Visual Illusions - Monocular Cues

Follow the links in the table below to view graphical images demonstrating an example or an illusion of each monocular cue.
Linear PerspectiveTwo converging lines appear to be parallel and receding in depth (Wickens, 1992).
InterpositionThis is when one object obscures another, the object that is partially obstructed appears more distant (Wickens, 1992.)
Height in the PlaneDuring normal viewing objects that are higher in our visual field are assumed to be further away (Wickens, 1992).
Light and ShadowAn objects' shadow when lighted provides some clues about the objects' orientation relative to us and its three-dimensional shape (Wickens, 1992).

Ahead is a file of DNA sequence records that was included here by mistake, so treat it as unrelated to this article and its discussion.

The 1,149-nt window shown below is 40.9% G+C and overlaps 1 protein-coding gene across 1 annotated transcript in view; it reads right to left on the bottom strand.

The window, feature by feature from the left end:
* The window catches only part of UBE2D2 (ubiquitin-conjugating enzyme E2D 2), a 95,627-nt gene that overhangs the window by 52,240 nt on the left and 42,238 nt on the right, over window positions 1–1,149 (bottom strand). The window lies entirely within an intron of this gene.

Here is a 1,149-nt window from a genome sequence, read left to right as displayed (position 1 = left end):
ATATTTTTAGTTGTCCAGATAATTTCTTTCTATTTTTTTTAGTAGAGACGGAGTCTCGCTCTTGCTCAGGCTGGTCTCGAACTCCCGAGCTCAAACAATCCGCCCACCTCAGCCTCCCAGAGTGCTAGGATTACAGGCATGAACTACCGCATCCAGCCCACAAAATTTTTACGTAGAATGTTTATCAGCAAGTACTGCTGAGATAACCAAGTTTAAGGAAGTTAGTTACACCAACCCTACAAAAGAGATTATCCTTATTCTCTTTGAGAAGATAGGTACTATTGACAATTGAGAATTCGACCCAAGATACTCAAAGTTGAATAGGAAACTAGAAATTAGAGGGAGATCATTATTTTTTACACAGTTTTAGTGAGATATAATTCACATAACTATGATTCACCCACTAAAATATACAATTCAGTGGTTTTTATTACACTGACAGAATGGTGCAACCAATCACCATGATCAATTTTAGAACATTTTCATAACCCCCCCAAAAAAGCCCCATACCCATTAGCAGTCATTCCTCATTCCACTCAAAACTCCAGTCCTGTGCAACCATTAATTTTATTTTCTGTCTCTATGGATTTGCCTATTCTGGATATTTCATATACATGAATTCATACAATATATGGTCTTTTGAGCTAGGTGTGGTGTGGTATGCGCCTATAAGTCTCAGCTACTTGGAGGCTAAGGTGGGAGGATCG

Relative SizeIf through experience we know that two objects are the same true size, the object subtending a smaller image on the retina appears to be further away (Wickens, 1992.)
Textural GradientsTextures grow finer at a greater distance (Wickens, 1992).
Proximity-luminance covarianceThis cue is closely related to textural gradients in that the closer an object is the brighter it appears. Therefore a reduction in illumination and intensity are assumed to be further away (Wickens, 1992).
Aerial PerspectiveThe more distant an object is the "hazier" and less clearly defined it is (Wickens, 1992).
Relative motion parallaxWhen we move relative to a three-dimensional picture the objects that are closer appear to have greater relative motion to those that are further away (Wickens, 1992).

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Dave Crow

Last updated: Nov28,1995: Dave Crow